Evaluation earns Fort Lewis' USAR NCO Academy excellence award
March 5, 2009
By Don Kramer
FORT LEWIS, Wash. - Though instilling young NCOs with values and leadership traits can be satisfying for its own sake, the staff of a Fort Lewis academy said recent Armywide recognition of their hard work felt especially rewarding.
The U.S. Army Reserve Noncommissioned Officer Academy on post earned a rare distinction for its perfect score on an evaluation.
Training and Doctrine Command notified the academy last month of its designation as an "Institute of Excellence" for its 100-percent score on a December 2008 inspection.
The evaluation was part of a TRADOC accreditation program begun in 2005 to verify schools' administrative and education systems. The academy offers the Warrior Leader's Course and the Common Core Phase I of the Basic Noncommissioned Officer's Course for Reserve, National Guard as well as occasional active-component NCOs who spill over from its sister, the Henry Lind Academy next door.
"We've got combat, combat support, combat service support - all three," said Sgt. 1st Class Eric Peterson, the BNCOIC course manager of his students. "Because this is a common core course, both the warrior leader course and this portion of BNCOIC, it encompasses all MOSs. So it's non-MOS-specific."
The Institute-of-Excellence designation came at the end of the three-year tenure of the school's commandant, Command Sgt. Maj. Steven A. Villa, who worked to "ensure Soldiers were trained to standard" in both courses, according to Staff Sgt. Michelle Conrad, a small-group leader at the academy,
Villa gave up stewardship of the academy Feb. 18 to Command Sgt. Maj. Byron Doo, who promised to maintain the high standards of the academy as evidenced by the TRADOC award.
"There are four levels of accreditation implementing one standard for both Active and Reserve Components," according to a TRADOC release. "Level 1 is a candidate for accreditation and means the school has met less than 60 percent of the standards. A conditional candidate for accreditation is Level 2, having met 60 to 79 percent of the standards. Level 3 is full accreditation, where the schools have met 80 to 99 percent of the standards. Level 4 is considered an 'institute of excellence,' meeting 100 percent of the standards."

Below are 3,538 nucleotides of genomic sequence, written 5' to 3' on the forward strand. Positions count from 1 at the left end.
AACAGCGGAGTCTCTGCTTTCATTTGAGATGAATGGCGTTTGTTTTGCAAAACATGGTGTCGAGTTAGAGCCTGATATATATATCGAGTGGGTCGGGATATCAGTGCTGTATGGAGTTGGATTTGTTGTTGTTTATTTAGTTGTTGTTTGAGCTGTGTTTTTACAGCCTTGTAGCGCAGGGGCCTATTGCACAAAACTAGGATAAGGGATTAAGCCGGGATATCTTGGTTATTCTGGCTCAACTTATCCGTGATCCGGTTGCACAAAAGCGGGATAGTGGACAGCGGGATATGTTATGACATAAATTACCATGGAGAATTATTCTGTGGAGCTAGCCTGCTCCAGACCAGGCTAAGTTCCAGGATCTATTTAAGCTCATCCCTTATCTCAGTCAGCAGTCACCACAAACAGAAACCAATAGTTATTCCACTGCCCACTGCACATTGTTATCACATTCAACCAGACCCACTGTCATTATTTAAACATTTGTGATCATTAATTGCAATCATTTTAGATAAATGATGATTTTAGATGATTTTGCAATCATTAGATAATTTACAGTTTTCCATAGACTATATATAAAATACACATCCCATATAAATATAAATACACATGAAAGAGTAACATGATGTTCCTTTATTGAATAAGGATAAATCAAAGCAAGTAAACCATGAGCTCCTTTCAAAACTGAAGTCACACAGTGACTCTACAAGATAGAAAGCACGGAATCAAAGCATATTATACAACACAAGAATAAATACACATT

The inspection result represented a team effort, Peterson said, but much credit went to Sgt. 1st Class Greg Hilchey, the senior small-group leader who organized preparations in Peterson's absence. The course manager left for ANCOIC soon after TRADOC notified the academy of the impending inspection.
"This is the first time we've been inspected by TRADOC," Hilchey said. "Up until this inspection, we'd only been inspected by U.S. Army Sergeants Majors Academy, the proponent that governs the curriculum here."
TRADOC and USASMA double-teamed the academy with a joint evaluation of 23 areas of education and administration.
"They evaluated the education processes but also how we conduct business as a unit," Hilchey said. "It was a command inspection and educational certification as well - to maintain our certification as an academy."
Hilchey's first order of business was to request a November pre-inspection the month prior to the evaluation. The results signaled the work remaining to be done.
"When they did the pre-inspection we were at 40 percent, so we went from 40 to 100 percent within a month's time," Hilchey said. The senior group leader said the inspection result highlighted the school's outstanding mentorship program. Though small-group leaders are called instructors, the academy regards them as mentors for their students, modeling leadership methods and values while teaching classes.
Peterson succinctly summed up his estimation of Hilchey's work preparing for the inspection: "High praise. Very high praise."
Acing the evaluation for course accreditation pays dividends beyond recognition for the academy, according to TRADOC.
"It's important to that Soldier knowing the training he or she is receiving is current and relevant, incorporating the lessons-learned from the battlefield," said Rachel Serio, a former TRADOC quality assurance officer. "Knowing the lesson plans he or she is learning is doctrinally correct means the training has been vetted and approved."
Don Kramer is a reporter with Fort Lewis' Northwest Guardian.